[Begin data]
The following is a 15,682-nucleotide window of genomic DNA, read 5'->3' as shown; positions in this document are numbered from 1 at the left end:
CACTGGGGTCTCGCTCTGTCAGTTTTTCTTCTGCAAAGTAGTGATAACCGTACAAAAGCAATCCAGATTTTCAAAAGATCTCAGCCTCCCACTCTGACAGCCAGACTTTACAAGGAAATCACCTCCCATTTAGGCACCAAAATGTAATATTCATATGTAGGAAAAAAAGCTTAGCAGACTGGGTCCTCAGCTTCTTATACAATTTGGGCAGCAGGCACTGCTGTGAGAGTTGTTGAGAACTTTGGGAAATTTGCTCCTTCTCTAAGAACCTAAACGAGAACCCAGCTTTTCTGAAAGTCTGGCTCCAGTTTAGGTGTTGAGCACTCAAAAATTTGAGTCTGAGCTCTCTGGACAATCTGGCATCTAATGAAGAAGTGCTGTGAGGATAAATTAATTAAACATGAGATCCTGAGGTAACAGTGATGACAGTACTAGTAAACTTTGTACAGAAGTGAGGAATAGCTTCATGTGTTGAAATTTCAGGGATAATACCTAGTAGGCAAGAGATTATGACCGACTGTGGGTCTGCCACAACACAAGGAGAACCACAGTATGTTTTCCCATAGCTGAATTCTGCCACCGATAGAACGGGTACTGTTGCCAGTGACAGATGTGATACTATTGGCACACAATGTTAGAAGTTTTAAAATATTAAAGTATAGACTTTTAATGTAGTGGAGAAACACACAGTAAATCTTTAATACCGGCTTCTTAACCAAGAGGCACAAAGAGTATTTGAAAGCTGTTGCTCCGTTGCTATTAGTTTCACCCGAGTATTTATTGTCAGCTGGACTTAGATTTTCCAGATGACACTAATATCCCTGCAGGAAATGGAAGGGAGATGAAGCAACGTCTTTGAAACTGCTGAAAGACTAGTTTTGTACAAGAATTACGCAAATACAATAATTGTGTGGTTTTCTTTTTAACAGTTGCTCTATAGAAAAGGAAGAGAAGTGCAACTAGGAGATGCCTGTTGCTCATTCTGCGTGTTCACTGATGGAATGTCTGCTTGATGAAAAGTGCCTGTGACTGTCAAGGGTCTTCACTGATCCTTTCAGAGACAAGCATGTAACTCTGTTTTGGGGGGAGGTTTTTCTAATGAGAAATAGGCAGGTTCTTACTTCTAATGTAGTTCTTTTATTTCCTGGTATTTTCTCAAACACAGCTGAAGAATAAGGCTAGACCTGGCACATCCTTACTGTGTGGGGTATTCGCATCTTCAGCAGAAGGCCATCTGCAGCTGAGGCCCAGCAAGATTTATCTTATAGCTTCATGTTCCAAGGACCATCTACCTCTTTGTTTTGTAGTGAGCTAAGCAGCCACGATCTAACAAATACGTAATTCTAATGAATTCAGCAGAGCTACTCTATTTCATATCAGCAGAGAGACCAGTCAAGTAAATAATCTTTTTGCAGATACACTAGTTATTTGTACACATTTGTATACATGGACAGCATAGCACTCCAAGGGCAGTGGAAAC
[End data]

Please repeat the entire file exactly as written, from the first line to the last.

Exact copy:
The following is a 15,682-nucleotide window of genomic DNA, read 5'->3' as shown; positions in this document are numbered from 1 at the left end:
CACTGGGGTCTCGCTCTGTCAGTTTTTCTTCTGCAAAGTAGTGATAACCGTACAAAAGCAATCCAGATTTTCAAAAGATCTCAGCCTCCCACTCTGACAGCCAGACTTTACAAGGAAATCACCTCCCATTTAGGCACCAAAATGTAATATTCATATGTAGGAAAAAAAGCTTAGCAGACTGGGTCCTCAGCTTCTTATACAATTTGGGCAGCAGGCACTGCTGTGAGAGTTGTTGAGAACTTTGGGAAATTTGCTCCTTCTCTAAGAACCTAAACGAGAACCCAGCTTTTCTGAAAGTCTGGCTCCAGTTTAGGTGTTGAGCACTCAAAAATTTGAGTCTGAGCTCTCTGGACAATCTGGCATCTAATGAAGAAGTGCTGTGAGGATAAATTAATTAAACATGAGATCCTGAGGTAACAGTGATGACAGTACTAGTAAACTTTGTACAGAAGTGAGGAATAGCTTCATGTGTTGAAATTTCAGGGATAATACCTAGTAGGCAAGAGATTATGACCGACTGTGGGTCTGCCACAACACAAGGAGAACCACAGTATGTTTTCCCATAGCTGAATTCTGCCACCGATAGAACGGGTACTGTTGCCAGTGACAGATGTGATACTATTGGCACACAATGTTAGAAGTTTTAAAATATTAAAGTATAGACTTTTAATGTAGTGGAGAAACACACAGTAAATCTTTAATACCGGCTTCTTAACCAAGAGGCACAAAGAGTATTTGAAAGCTGTTGCTCCGTTGCTATTAGTTTCACCCGAGTATTTATTGTCAGCTGGACTTAGATTTTCCAGATGACACTAATATCCCTGCAGGAAATGGAAGGGAGATGAAGCAACGTCTTTGAAACTGCTGAAAGACTAGTTTTGTACAAGAATTACGCAAATACAATAATTGTGTGGTTTTCTTTTTAACAGTTGCTCTATAGAAAAGGAAGAGAAGTGCAACTAGGAGATGCCTGTTGCTCATTCTGCGTGTTCACTGATGGAATGTCTGCTTGATGAAAAGTGCCTGTGACTGTCAAGGGTCTTCACTGATCCTTTCAGAGACAAGCATGTAACTCTGTTTTGGGGGGAGGTTTTTCTAATGAGAAATAGGCAGGTTCTTACTTCTAATGTAGTTCTTTTATTTCCTGGTATTTTCTCAAACACAGCTGAAGAATAAGGCTAGACCTGGCACATCCTTACTGTGTGGGGTATTCGCATCTTCAGCAGAAGGCCATCTGCAGCTGAGGCCCAGCAAGATTTATCTTATAGCTTCATGTTCCAAGGACCATCTACCTCTTTGTTTTGTAGTGAGCTAAGCAGCCACGATCTAACAAATACGTAATTCTAATGAATTCAGCAGAGCTACTCTATTTCATATCAGCAGAGAGACCAGTCAAGTAAATAATCTTTTTGCAGATACACTAGTTATTTGTACACATTTGTATACATGGACAGCATAGCACTCCAAGGGCAGTGGAAAC